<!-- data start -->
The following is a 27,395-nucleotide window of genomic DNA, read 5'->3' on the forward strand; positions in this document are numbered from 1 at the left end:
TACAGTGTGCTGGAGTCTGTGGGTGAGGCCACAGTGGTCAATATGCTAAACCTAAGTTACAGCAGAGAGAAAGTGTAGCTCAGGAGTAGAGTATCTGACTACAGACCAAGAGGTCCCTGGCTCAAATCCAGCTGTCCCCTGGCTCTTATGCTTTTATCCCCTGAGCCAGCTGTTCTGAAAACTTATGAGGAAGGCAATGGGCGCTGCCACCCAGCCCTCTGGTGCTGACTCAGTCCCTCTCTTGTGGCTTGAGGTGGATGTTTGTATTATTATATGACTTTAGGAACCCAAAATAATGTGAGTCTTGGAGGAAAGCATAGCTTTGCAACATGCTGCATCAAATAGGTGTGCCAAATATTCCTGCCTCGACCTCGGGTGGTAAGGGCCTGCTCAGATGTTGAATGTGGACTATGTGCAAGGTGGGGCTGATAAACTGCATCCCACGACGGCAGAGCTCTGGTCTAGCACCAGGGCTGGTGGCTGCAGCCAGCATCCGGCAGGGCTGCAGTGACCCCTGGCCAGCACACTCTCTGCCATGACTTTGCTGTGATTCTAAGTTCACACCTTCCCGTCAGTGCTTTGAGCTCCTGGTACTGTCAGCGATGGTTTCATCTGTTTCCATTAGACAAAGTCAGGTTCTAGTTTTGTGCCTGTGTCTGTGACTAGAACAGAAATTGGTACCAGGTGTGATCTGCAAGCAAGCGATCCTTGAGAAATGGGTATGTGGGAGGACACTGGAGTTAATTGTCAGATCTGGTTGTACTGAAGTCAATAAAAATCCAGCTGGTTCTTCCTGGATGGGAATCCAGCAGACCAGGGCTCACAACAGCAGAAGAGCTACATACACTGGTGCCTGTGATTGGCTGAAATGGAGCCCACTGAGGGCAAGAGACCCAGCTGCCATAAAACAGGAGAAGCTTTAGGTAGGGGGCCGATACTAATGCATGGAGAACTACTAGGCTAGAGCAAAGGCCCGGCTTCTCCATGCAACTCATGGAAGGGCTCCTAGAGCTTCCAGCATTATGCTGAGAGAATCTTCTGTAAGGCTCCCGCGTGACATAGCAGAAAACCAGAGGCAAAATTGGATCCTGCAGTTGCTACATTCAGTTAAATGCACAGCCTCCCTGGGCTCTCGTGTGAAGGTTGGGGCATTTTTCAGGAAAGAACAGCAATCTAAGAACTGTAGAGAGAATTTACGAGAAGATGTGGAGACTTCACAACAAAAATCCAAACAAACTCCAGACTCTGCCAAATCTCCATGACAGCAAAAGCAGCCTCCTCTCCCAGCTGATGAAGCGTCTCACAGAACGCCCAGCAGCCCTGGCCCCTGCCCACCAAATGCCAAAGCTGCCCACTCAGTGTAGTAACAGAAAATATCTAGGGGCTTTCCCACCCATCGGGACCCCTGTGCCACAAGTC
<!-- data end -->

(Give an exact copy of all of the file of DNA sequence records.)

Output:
The following is a 27,395-nucleotide window of genomic DNA, read 5'->3' on the forward strand; positions in this document are numbered from 1 at the left end:
TACAGTGTGCTGGAGTCTGTGGGTGAGGCCACAGTGGTCAATATGCTAAACCTAAGTTACAGCAGAGAGAAAGTGTAGCTCAGGAGTAGAGTATCTGACTACAGACCAAGAGGTCCCTGGCTCAAATCCAGCTGTCCCCTGGCTCTTATGCTTTTATCCCCTGAGCCAGCTGTTCTGAAAACTTATGAGGAAGGCAATGGGCGCTGCCACCCAGCCCTCTGGTGCTGACTCAGTCCCTCTCTTGTGGCTTGAGGTGGATGTTTGTATTATTATATGACTTTAGGAACCCAAAATAATGTGAGTCTTGGAGGAAAGCATAGCTTTGCAACATGCTGCATCAAATAGGTGTGCCAAATATTCCTGCCTCGACCTCGGGTGGTAAGGGCCTGCTCAGATGTTGAATGTGGACTATGTGCAAGGTGGGGCTGATAAACTGCATCCCACGACGGCAGAGCTCTGGTCTAGCACCAGGGCTGGTGGCTGCAGCCAGCATCCGGCAGGGCTGCAGTGACCCCTGGCCAGCACACTCTCTGCCATGACTTTGCTGTGATTCTAAGTTCACACCTTCCCGTCAGTGCTTTGAGCTCCTGGTACTGTCAGCGATGGTTTCATCTGTTTCCATTAGACAAAGTCAGGTTCTAGTTTTGTGCCTGTGTCTGTGACTAGAACAGAAATTGGTACCAGGTGTGATCTGCAAGCAAGCGATCCTTGAGAAATGGGTATGTGGGAGGACACTGGAGTTAATTGTCAGATCTGGTTGTACTGAAGTCAATAAAAATCCAGCTGGTTCTTCCTGGATGGGAATCCAGCAGACCAGGGCTCACAACAGCAGAAGAGCTACATACACTGGTGCCTGTGATTGGCTGAAATGGAGCCCACTGAGGGCAAGAGACCCAGCTGCCATAAAACAGGAGAAGCTTTAGGTAGGGGGCCGATACTAATGCATGGAGAACTACTAGGCTAGAGCAAAGGCCCGGCTTCTCCATGCAACTCATGGAAGGGCTCCTAGAGCTTCCAGCATTATGCTGAGAGAATCTTCTGTAAGGCTCCCGCGTGACATAGCAGAAAACCAGAGGCAAAATTGGATCCTGCAGTTGCTACATTCAGTTAAATGCACAGCCTCCCTGGGCTCTCGTGTGAAGGTTGGGGCATTTTTCAGGAAAGAACAGCAATCTAAGAACTGTAGAGAGAATTTACGAGAAGATGTGGAGACTTCACAACAAAAATCCAAACAAACTCCAGACTCTGCCAAATCTCCATGACAGCAAAAGCAGCCTCCTCTCCCAGCTGATGAAGCGTCTCACAGAACGCCCAGCAGCCCTGGCCCCTGCCCACCAAATGCCAAAGCTGCCCACTCAGTGTAGTAACAGAAAATATCTAGGGGCTTTCCCACCCATCGGGACCCCTGTGCCACAAGTC